15. The examination of Dr. Nirmai Chopra, PW-4 was conducted on commission at Agra. She was most evasive in her answers and was unwilling to produce the record of Chopra Nursing Home. She has stated that records could only be produced by the owner of the Clinic, who was PW-6. It is only after the examination of Mr. Kuldip Chopra, PW-6, on commission as a witness by the petitioner, that the copies of consent slip and discharge slip were produced and marked as PW 6/1 and PW 6/2. It appears that there was reluctance on the part of Dr. Nirmai Chopra and Dr. Kuldip Chopra to produce the records of Chopra Nursing & Maternity Home. It is possible that this was due to the fact that the respondent belongs to a Chopra family who also resides at Agra and that Kuldip Chopra and Nirmai Chopra were known to the father and mother of the respondent, i.e. to say J.P. Chopra and Krishna Devi Chopra.
16. Another interesting feature which is canvassed by Mr. Joseph is that, when the commission proceedings were to be held at Agra, for recording of evidence, it was specifically desired that Krishna Devi Chopra and Usha Chopra, should attend the commission proceedings to facilitate the identification of the person to whom the Exhibits PW 6/1 & PW 6/2 related. Neither the respondent Usha, nor her mother Krishna Devi Chopra presented themselves at the time of examination of Dr. Mrs. Nirmai Chopra.
17. From the above stated facts it is quite apparent that the respondent had got pregnant after having married the appellant ; that she did not want this child and so she had the pregnancy terminated.
The appellant has deposed that he had not given his consent to the respondent for the termination of her pregnancy.
18. Whether termination of pregnancy would or would not amount to cruelty has been the subject matter of a judgment which is reported as Deepak Kumar Arora v. Sampuran Arora, I (1983) DMC 182 (DB). A division bench of this court has observed at page 185 thus :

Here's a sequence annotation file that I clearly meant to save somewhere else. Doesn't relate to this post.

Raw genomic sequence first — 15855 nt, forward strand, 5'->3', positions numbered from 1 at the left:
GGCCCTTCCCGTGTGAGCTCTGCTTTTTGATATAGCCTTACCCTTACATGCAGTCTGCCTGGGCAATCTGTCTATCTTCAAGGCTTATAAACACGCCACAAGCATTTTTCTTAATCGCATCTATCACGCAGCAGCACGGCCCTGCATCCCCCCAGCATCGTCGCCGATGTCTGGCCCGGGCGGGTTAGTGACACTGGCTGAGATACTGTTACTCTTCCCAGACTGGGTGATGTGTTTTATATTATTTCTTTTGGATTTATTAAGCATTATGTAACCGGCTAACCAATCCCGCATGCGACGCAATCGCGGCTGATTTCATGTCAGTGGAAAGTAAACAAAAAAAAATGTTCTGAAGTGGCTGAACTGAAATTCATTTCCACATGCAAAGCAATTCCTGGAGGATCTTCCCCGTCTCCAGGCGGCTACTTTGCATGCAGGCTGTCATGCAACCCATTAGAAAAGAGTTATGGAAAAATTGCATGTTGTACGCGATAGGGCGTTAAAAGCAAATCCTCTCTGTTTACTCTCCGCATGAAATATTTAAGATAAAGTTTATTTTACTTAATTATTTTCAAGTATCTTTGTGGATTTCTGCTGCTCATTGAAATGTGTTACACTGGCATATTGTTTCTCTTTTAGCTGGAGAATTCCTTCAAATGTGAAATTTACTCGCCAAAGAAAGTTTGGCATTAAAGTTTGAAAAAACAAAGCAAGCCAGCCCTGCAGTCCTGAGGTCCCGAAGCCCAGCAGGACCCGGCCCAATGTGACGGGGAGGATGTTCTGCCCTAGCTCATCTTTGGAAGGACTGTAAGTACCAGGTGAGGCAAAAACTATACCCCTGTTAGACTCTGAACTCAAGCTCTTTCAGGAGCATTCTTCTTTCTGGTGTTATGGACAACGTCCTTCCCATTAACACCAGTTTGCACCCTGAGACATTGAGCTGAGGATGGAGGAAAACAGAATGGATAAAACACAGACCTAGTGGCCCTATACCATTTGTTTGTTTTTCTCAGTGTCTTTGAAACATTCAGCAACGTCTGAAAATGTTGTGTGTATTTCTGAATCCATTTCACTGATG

“If, however, a wife undergoes abortion with a view to spite the husband then it may, in certain circumstances, be contended that the act of getting herself aborted has resulted in a cruelty.”
19. In my view whether or not an abortion would amount to cruelty would also depend upon whether one of the parties desired the child, and did not consent it. The situation had arisen in White v. White, 1948 (2) All.ER 151, in which case the husband had insisted upon the practice of “Coitus Interruptus”. This he did to ensure that the petitioning wife, in that Case, who was anxious to have a child, did not get pregnant. The court held that this practice adopted by the husband, which denied the wife a chance to have a child, amounted to cruelty.
20. In this country everyone wants to have at least one child, if not more, and in fact one of the primary ends of the marriage, as has been stated as far back as 1845 in DE v. AG, 163 ER 1039, is to have progeny. It was stated that two principal ends of matrimony “are a lawful indulgence of the passions to prevent licentiousness ; and the procreation of children, according to the evident design of Divine Providence”.
21. I am of the view that aborting the foetus in the very first pregnancy by a delibrate act, without the consent of the husband, would amount to cruelty.
22. It is important to bear in mind that it is no more the requirement of law that cruelty must be of such kind that it should be a cause of danger to life and limb. The old provision which existed in Section 10 of the Hindu Marriage Act was taken out, from that section, and re-enacted as a part of Section 13 by virtue of the Amendment made by the Marriage Laws (Amendment) Act, 1976. Since the Marriage Laws (Amendment) Act, 1976, Section 13(1)(ia) only requires that the “other party has treated the petitioner with cruelty”.
23. I find from the judgment of the Additional District Judge that he has not noted the judgment of this court reported as I (1983) DMC 182 (DB), which was delivered on 21-9-1982, nor has he noted the judgment in White v. White, nor has he appreciated the meaning and effect of Ex. PW 1/1, PW 6/1 and PW 6/2. These documents clearly show that D&C operation had been performed on the respondent at Agra. The respondent had even denied that she had become pregnant and she had obviously denied that she had an operation.
24. In the facts and circumstances of this case I hold that the respondent is guilty of cruelty towards the appellant, and the appellant is entitled to a decree of divorce under Section 13(1)(ia) of the Hindu Marriage Act, 1955.
25. I set aside the judgment of the Additional District Judge, dated 30th August, 1983 and grant a decree of divorce in favour of the appellant and against the respondent under Section 13 (1) (ia) of the Act.
There will be no order as to costs.